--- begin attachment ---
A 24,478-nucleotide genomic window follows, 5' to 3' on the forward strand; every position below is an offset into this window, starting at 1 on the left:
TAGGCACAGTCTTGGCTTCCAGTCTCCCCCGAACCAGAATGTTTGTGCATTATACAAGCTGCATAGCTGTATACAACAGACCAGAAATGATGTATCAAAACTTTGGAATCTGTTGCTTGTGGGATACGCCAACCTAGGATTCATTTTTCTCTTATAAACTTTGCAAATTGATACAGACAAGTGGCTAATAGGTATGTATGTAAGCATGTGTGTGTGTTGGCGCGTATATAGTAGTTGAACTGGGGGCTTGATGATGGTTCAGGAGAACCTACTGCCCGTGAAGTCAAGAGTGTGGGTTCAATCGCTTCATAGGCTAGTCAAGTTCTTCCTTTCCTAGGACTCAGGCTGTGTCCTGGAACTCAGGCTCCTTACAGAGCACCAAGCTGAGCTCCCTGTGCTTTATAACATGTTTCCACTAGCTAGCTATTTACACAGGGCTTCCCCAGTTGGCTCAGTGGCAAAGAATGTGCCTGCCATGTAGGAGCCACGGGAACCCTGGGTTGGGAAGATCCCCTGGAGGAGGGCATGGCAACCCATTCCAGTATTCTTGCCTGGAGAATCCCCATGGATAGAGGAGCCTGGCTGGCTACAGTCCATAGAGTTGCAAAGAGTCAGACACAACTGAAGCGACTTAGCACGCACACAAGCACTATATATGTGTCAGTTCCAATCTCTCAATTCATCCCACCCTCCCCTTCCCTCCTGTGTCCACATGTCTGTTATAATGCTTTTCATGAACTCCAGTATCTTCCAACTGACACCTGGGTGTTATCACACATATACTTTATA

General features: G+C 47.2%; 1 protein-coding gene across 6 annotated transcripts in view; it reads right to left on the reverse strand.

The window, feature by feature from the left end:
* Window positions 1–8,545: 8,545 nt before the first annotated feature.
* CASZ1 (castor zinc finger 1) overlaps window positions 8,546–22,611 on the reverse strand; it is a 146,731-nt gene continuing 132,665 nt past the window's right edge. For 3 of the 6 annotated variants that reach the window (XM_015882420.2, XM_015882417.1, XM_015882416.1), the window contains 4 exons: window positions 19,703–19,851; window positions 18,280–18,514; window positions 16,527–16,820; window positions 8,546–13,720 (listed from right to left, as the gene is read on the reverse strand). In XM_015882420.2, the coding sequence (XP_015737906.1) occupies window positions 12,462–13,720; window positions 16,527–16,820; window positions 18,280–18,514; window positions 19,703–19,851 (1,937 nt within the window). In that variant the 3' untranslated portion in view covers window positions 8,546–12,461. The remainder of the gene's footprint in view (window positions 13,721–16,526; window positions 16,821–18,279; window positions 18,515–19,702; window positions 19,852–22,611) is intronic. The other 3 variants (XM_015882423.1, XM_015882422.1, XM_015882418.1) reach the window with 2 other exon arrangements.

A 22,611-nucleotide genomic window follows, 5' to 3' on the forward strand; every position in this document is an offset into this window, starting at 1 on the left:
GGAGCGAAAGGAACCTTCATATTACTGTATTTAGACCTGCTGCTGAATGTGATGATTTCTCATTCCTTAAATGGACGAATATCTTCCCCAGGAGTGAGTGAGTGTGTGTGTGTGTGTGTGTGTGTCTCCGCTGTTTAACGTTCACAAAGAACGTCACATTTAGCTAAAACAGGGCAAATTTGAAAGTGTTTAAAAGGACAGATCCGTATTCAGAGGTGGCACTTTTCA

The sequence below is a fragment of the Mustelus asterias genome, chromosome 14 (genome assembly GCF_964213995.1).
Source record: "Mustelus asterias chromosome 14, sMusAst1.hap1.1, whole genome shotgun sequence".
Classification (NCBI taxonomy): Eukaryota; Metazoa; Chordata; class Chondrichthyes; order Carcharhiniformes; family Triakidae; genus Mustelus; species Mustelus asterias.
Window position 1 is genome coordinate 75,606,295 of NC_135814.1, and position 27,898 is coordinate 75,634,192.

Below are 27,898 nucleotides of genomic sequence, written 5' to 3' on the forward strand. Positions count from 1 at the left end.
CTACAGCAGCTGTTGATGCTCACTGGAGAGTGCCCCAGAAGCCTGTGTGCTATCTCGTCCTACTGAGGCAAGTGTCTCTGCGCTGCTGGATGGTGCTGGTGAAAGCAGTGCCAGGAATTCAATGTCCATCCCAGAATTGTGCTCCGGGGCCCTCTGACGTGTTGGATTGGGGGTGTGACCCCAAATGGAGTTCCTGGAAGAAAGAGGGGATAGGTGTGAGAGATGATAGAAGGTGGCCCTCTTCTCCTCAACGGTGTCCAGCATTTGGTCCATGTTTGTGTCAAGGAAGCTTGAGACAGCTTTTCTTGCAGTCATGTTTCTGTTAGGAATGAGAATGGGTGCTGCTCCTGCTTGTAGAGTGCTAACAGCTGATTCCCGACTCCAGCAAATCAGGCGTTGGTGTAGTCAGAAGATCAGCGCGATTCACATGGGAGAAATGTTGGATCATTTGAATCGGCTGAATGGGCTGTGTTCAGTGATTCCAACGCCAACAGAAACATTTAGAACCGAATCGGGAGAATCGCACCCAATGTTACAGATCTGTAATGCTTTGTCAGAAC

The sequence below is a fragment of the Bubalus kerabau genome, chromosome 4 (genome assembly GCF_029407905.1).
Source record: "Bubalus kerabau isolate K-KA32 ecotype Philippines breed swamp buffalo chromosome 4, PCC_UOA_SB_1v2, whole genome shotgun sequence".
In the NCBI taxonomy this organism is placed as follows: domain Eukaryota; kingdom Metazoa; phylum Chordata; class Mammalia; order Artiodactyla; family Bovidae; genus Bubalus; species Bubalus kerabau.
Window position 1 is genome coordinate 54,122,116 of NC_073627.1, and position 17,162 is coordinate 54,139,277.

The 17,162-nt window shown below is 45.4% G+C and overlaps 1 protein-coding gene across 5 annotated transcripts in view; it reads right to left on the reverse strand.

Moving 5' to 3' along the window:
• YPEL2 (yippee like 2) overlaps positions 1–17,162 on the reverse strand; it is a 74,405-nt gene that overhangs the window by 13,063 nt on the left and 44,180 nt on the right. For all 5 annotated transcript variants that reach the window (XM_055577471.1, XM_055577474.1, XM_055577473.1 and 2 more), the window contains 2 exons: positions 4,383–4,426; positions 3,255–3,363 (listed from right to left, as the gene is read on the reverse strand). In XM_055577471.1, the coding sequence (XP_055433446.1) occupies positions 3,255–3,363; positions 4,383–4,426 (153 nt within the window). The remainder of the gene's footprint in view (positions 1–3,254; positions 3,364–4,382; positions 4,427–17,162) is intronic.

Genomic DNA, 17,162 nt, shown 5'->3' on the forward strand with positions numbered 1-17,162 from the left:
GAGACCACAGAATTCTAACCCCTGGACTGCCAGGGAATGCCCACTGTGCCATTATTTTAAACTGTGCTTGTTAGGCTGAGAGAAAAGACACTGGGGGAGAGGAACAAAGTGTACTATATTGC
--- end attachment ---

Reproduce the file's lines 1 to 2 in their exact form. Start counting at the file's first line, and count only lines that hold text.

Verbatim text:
A 24,478-nucleotide genomic window follows, 5' to 3' on the forward strand; every position below is an offset into this window, starting at 1 on the left:
TAGGCACAGTCTTGGCTTCCAGTCTCCCCCGAACCAGAATGTTTGTGCATTATACAAGCTGCATAGCTGTATACAACAGACCAGAAATGATGTATCAAAACTTTGGAATCTGTTGCTTGTGGGATACGCCAACCTAGGATTCATTTTTCTCTTATAAACTTTGCAAATTGATACAGACAAGTGGCTAATAGGTATGTATGTAAGCATGTGTGTGTGTTGGCGCGTATATAGTAGTTGAACTGGGGGCTTGATGATGGTTCAGGAGAACCTACTGCCCGTGAAGTCAAGAGTGTGGGTTCAATCGCTTCATAGGCTAGTCAAGTTCTTCCTTTCCTAGGACTCAGGCTGTGTCCTGGAACTCAGGCTCCTTACAGAGCACCAAGCTGAGCTCCCTGTGCTTTATAACATGTTTCCACTAGCTAGCTATTTACACAGGGCTTCCCCAGTTGGCTCAGTGGCAAAGAATGTGCCTGCCATGTAGGAGCCACGGGAACCCTGGGTTGGGAAGATCCCCTGGAGGAGGGCATGGCAACCCATTCCAGTATTCTTGCCTGGAGAATCCCCATGGATAGAGGAGCCTGGCTGGCTACAGTCCATAGAGTTGCAAAGAGTCAGACACAACTGAAGCGACTTAGCACGCACACAAGCACTATATATGTGTCAGTTCCAATCTCTCAATTCATCCCACCCTCCCCTTCCCTCCTGTGTCCACATGTCTGTTATAATGCTTTTCATGAACTCCAGTATCTTCCAACTGACACCTGGGTGTTATCACACATATACTTTATA